September 24, 2018

China thinks the trade war isn’t really about trade

Featuring Abigail Grace

Source: The Washington Post

Journalist Anna Fifield

The trade war is not about trade. The trade war is about the United States trying to contain China and undercut its rise.

That’s the increasingly common theory percolating in Beijing these days after President Trump slapped another, even bigger, round of tariffs on Chinese goods — and prompted China to retaliate with its own levies on U.S. imports.

Washington might see this as attempts at straightforward economic rebalancing.

But many in Beijing’s leadership look at it in through a wider lens of Chinese acendance and U.S. anxieties of shifting power balances.

The elements they see include Trump’s relative friendliness toward Taiwan, the prospect of U.S. sanctions over China’s treatment of Uighur Muslims, and the American decision to exclude China from Pacific Rim military exercises this year.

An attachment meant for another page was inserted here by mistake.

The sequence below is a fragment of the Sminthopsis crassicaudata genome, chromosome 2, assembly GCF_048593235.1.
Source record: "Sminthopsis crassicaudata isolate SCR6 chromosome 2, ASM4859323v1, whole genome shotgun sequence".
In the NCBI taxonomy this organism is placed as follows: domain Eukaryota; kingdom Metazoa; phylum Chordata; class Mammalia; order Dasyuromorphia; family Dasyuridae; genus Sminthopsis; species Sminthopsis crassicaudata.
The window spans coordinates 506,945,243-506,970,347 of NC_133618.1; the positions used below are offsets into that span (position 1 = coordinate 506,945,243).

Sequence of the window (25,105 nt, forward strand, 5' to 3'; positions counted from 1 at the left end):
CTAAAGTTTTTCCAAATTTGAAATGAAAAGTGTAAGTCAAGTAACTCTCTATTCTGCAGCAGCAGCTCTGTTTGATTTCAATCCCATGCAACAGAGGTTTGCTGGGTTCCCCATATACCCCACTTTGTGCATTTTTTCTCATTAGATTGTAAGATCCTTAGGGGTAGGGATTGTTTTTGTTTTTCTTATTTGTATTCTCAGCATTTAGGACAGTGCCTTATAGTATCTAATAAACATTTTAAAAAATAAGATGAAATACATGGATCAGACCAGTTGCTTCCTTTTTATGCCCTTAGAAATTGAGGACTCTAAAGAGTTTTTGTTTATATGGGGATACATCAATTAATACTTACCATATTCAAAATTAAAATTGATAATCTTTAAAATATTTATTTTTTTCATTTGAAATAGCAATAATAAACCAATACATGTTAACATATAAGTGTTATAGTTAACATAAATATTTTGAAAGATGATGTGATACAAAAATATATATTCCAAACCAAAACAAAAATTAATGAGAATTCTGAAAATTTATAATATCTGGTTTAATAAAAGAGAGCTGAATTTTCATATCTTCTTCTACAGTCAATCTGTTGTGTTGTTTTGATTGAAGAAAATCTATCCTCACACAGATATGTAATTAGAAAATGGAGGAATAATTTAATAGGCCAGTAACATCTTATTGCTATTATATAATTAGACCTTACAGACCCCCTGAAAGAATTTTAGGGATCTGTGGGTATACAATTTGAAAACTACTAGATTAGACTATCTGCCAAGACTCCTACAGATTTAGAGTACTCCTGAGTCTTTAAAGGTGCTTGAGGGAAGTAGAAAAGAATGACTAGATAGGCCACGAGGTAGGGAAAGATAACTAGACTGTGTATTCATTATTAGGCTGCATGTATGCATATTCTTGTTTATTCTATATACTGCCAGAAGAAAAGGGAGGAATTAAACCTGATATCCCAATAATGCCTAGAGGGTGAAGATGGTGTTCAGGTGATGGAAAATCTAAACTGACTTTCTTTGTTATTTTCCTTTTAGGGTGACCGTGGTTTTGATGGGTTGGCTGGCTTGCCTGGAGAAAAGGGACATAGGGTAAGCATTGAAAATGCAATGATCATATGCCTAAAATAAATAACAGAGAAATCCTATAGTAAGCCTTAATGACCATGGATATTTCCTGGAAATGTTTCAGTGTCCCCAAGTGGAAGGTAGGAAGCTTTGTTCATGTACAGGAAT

Taken together, there is a strong whiff of conspiracy from China’s perspective. That could add another layer of complications to the already deepening trade battles.

“There’s a raging debate in Beijing about whether Trump wants a trade deal or whether he wants to thwart China’s rise,” said Bonnie Glaser, director of the China Power Project at the Center for Strategic and International Studies. “Those who think Trump wants to contain China are opposed to making concessions.”

In public commentaries and in private conversations, the containment theory increasingly comes up.

“The United States’ intention to disrupt China’s development process has been thoroughly exposed,” the People’s Daily reported in the lead-up to Trump’s decision Monday to slap tariffs on an additional $200 billion worth of Chinese goods.

Read the full article and more from The Washington Post


  • Abigail Grace

    Former Research Associate, Asia-Pacific Security Program

    Abigail Grace is a former Research Associate in the Asia-Pacific Security Program at the Center for New American Security (CNAS). Her work focused on U.S. strategic competitio...